The US dollar gave up ground on profit-taking and weak data on Friday. Industrial production and capacity utilization figures missed expectations while the preliminary UoM consumer sentiment index showed a decline in optimism. Meanwhile, the Empire State manufacturing index rose from 0.6 to 9.6 to indicate a much stronger pace of industry growth. US building permits and housing starts data are up for release today.

The euro regained a bit of ground on Friday, even though medium-tier reports came in mixed. There are no major reports up for release from the euro zone today, keeping market sentiment in play.

The pound was still in a weak spot last week, especially since the BOE announced that one of its hawkish members, Martin Weale, is set to be replaced by a slightly more dovish one. Data from the UK was weaker than expected as construction output sank by 0.3% instead of staying flat. Only the Rightmove HPI is due from the UK today and a 1.3% increase was printed.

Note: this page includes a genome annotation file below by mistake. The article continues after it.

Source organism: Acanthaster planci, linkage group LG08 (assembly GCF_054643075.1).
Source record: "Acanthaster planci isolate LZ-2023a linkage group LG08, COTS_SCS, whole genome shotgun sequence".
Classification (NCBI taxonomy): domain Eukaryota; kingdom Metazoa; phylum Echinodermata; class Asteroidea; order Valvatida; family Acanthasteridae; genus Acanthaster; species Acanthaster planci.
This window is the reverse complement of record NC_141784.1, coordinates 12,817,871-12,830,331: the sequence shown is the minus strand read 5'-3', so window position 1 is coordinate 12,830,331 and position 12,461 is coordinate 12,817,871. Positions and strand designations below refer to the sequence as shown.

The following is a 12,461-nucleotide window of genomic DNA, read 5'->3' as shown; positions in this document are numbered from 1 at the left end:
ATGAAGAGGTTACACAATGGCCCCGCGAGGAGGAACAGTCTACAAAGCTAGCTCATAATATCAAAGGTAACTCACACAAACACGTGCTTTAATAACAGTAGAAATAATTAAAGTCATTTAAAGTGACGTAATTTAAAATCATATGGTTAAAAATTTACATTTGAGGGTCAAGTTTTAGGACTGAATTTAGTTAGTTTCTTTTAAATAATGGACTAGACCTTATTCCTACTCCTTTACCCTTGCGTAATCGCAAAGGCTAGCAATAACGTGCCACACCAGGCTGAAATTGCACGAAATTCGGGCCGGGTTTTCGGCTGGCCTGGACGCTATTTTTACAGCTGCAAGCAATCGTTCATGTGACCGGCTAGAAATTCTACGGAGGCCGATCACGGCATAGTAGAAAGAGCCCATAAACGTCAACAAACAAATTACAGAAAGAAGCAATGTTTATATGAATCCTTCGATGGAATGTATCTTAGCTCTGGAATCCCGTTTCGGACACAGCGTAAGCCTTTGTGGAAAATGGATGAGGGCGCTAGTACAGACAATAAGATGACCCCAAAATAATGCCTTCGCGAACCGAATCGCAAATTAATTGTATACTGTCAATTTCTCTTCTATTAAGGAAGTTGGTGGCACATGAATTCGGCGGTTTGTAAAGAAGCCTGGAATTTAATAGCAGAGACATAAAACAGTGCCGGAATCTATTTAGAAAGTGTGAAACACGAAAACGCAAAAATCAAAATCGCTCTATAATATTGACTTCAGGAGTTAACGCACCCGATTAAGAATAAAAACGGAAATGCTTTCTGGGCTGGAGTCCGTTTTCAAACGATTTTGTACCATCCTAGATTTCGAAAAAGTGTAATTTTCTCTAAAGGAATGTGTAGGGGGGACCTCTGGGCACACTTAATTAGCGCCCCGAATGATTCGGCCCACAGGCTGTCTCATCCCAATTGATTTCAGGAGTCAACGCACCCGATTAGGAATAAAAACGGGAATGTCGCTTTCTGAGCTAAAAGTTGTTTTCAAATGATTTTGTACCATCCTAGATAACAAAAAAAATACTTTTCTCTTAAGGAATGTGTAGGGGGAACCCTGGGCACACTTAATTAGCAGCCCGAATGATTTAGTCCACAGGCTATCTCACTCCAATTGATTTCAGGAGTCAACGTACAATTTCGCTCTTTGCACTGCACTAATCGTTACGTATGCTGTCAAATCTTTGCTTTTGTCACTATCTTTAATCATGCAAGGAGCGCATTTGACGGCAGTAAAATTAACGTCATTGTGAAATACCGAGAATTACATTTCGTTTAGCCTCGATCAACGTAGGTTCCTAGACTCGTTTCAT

The franc was still stuck in consolidation to the dollar on Friday, as there were no major reports out of Switzerland then. There are still no major reports due from the Swiss economy today so risk sentiment could push franc pairs around.

The yen was able to benefit from risk aversion, as traders reacted to the earthquake in Japan and reports of the Doha meeting failing to produce a deal. Japan’s industrial production figure was revised to show a smaller decline of 5.2% from the initially reported 6.2% drop. There are no reports due from Japan today.

Commodity Currencies (AUD, NZD, CAD)
The comdolls traded carefully last Friday, as traders lightened up their holdings ahead of the Doha meeting. This meeting failed to produce an agreement to cap production since Saudi Arabia insisted on Iran’s cooperation but the latter wasn’t present then. Canada’s manufacturing sales slumped 3.3% versus the projected 1.4% drop. New Zealand printed a stronger than expected 0.2% quarterly CPI.

One thought on “Forex Major Currencies Outlook (Apr 18, 2016)”

  1. Andrew E says:

    Thanks for the analysis Kate.

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